The Mommy Rat Race Trained for corporate careers, stay-at-home moms discover what the hardest job in the world really is. With 18-hour shifts and no coffee breaks, they're banding together to throw out a lifeline.


On a quiet Tuesday morning around 8, Lisa Dean grabs the "Chicken Little" storybook and settles onto the floor of the bathroom. Her audience is 2-year-old Elizabeth, who has voluntarily perched on the potty in her pink nightgown.

"The sky is falling, Chicken Little," Dean reads to her daughter, "and I must tell the king."

Several sentences into the tale, Elizabeth interrupts her mother -- to report, rather indelicately, her achievement -- and Dean becomes a one-woman cheering section. "Yaaay!" she shouts, with genuine, high-five enthusiasm.

This is not the kind of success Lisa Dean had in mind when she graduated from Vassar in 1985. Or when she graduated from Georgetown University's Law School in 1988. Or when she joined the Washington firm of Shaw, Pittman, Potts and Trowbridge the same year as a young real estate attorney.

In her previous life as a bona fide Beltway yuppie, Dean worked 12-hour days in chic suits picked off the rack at Nordstrom. She and her husband Tim went home to a Bethesda condo with white carpet, a white sofa, white walls and white cabinets. They ate out almost every night, sampling Japanese, Thai and Italian food at their favorite restaurants.

In this life as a suburban at-home mother of two, Dean works 18-hour days in spit-up-proof gear that meets three basic criteria: washable, comfortable and no-iron. Her Columbia house, while immaculate, is decorated with restored yard sale furniture. The Deans haven't ordered out in two years. Instead, she whips up homemade Ethiopian dishes and makes her own baby food with frozen vegetables.

The successes of this life, she says, are sweeter. But there are no coffee breaks, only hurried sips of Diet Coke in between diaper changes.

"Imagine if you worked in a cubicle all day and your partner couldn't speak or wipe their own heinie," Dean offers. "That would make for a very long day."

To some, it may sound like the world's cushiest job: You stay home with the kids while your spouse deals with the commute and the rat race. But at-home motherhood can be a labor-intensive, exhausting and often thankless job that requires sacrifices from women and families who choose it.

And, unlike 40 years ago, when it was considered the norm for women to stay at home, the cul-de-sac can be a lonely place between 8 and 5. So former career women like Lisa Dean are turning to support groups for companionship and what some mothers call "reality therapy."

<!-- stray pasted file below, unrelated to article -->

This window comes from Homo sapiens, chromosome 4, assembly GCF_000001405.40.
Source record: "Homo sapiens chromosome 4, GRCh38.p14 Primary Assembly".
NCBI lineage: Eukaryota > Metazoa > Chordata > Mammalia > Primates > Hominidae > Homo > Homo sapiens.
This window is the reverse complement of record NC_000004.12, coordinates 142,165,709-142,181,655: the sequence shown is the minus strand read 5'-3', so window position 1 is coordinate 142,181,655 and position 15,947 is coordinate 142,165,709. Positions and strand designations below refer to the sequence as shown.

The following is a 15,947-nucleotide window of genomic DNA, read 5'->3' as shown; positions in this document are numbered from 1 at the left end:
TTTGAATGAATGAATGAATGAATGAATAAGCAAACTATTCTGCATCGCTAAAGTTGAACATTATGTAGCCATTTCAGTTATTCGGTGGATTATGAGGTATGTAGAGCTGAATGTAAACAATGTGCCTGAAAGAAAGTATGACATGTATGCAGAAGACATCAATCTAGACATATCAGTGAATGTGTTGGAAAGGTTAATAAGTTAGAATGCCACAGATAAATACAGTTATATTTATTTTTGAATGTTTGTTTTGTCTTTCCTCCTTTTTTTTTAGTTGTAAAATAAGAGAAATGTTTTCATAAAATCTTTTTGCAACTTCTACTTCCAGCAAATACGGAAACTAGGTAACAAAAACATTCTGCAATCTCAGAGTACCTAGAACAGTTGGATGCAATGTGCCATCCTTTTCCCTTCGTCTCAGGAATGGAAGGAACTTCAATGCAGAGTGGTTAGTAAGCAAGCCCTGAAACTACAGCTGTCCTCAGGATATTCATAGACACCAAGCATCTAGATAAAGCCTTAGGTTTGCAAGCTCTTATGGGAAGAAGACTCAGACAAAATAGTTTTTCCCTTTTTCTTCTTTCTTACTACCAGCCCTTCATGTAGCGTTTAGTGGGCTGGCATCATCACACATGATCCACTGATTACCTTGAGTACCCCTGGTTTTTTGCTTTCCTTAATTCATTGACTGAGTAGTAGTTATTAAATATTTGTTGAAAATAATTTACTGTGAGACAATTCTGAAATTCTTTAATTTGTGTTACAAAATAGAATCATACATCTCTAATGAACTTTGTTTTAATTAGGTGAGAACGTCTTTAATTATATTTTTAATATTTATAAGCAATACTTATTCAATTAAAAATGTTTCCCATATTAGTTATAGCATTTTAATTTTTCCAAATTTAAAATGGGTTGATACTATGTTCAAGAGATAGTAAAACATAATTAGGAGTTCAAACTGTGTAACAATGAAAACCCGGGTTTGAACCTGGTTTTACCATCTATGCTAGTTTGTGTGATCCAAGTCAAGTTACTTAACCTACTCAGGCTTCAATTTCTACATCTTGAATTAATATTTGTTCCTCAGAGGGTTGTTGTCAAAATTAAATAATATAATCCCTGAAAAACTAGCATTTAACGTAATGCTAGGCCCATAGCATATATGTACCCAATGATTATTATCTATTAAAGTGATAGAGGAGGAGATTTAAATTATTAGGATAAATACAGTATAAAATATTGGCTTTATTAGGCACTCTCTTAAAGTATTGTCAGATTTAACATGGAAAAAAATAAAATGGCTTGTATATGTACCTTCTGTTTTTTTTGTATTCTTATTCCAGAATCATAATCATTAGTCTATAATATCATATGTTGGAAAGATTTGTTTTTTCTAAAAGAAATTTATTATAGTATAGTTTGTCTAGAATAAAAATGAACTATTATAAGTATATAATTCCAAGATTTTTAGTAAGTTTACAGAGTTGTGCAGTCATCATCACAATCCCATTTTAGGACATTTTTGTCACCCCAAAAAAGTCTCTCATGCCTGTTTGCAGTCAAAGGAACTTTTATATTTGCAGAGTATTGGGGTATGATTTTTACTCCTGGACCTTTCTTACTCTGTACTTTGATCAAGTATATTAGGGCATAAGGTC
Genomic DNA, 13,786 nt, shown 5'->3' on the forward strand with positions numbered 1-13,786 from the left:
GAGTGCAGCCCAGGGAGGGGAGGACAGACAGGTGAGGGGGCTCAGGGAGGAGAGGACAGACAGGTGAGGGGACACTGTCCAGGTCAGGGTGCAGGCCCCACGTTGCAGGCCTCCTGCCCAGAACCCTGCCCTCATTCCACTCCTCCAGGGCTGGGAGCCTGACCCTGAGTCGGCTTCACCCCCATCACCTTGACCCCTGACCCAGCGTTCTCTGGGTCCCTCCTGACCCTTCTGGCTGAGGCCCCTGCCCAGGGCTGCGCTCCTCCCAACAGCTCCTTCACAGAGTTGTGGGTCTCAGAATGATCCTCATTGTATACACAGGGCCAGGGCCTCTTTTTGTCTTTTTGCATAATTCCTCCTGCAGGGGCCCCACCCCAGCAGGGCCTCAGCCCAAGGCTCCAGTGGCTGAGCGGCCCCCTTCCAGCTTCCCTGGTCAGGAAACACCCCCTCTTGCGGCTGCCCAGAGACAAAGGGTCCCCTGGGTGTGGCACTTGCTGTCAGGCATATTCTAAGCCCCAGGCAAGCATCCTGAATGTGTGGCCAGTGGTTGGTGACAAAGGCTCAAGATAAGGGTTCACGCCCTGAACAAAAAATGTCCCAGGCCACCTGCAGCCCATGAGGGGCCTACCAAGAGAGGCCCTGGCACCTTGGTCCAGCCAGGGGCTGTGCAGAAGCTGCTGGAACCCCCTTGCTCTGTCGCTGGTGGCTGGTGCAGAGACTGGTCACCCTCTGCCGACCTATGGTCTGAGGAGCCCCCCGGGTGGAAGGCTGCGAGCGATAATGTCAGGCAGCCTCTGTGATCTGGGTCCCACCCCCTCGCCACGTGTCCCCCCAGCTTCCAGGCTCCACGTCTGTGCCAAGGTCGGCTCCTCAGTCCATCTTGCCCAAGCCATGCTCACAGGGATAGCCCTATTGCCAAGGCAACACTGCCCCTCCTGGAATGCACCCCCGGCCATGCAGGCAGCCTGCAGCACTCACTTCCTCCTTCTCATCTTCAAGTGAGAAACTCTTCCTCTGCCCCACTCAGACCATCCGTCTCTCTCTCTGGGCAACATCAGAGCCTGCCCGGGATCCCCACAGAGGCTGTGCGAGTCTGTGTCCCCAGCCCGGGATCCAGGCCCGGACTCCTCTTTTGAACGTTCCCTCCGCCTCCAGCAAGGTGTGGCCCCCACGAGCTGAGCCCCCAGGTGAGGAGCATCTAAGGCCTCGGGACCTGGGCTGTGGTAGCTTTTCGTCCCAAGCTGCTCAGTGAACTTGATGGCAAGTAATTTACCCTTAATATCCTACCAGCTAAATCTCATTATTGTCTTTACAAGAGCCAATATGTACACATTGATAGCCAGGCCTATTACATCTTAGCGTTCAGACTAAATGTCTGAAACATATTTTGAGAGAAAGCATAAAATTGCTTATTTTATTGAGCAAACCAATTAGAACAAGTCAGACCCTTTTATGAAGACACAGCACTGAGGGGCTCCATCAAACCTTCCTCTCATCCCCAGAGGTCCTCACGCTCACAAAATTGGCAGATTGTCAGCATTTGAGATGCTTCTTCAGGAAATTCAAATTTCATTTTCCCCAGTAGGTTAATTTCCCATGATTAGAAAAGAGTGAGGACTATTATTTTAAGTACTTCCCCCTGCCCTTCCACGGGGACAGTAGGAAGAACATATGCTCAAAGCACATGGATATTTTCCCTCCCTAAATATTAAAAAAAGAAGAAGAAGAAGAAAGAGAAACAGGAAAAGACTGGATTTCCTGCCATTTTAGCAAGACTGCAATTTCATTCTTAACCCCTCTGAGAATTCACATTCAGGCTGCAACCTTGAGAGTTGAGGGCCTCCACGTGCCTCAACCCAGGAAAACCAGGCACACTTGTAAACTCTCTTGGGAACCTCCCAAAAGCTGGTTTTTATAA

To the rescue are clubs like Mothers Offering Mothers Support (MOMS), which offers play groups, outings, parent workshops and book swaps for members. MOMS has 17 chapters in Maryland, including one in Columbia that Dean joined after the birth of her second child.

The idea of support for a job women have been doing through the ages seems, well, very '90s. But so are the circumstances.

The female neighbor who was available for coffee and conversation years ago is probably at work now. Though percentages of working women are high in Howard County (73 percent in 1995), Department of Labor statistics don't distinguish between women who work at home, work part-time outside the home and women working full-time office jobs.

"I didn't really know anybody who was staying home," Dean says. "I was in the corporate world. Everybody was working."

Indeed, she was terrified the first time her husband left her alone with Elizabeth all day, shortly after her birth. By the time Teddy, now 9 months, was born, Dean sought out MOMS after reading about it in a local magazine.

"I knew how difficult it was physically to entertain [Elizabeth] by myself. I knew with two I needed more support," she said.

Inside a meeting hall at Columbia's Christ Episcopal Church, dozens of mothers sit in huddles to talk shop, make crafts and breast-feed their babies against a backdrop of squealing toddlers chaotically at play. Dean is among them, making pasta shell jewelry at a tiny table with even tinier seats.

This is a mother's safe haven: No one rolls her eyes when someone announces that her daughter has eaten corn for the first time. A discussion on the merits of candy as a potty training reward is met with enthusiasm and expertise. Most important, everyone is a stay-at-home mom here, so that fact does not become a conversation-stopper.

Like Dean, many of these mothers are fresh from the work force. Debbie Newman spent a decade working in the George Washington University athletic department. Linda Lagala-Spano, who put in eight hours on the job the day she was in labor with her son, was a public relations and special events coordinator in New Jersey.

Susan Kaczmarek, a Columbia mother of three, envisioned the life of June Cleaver -- a spotless house, perfect kids and a hot meal on the table every night.

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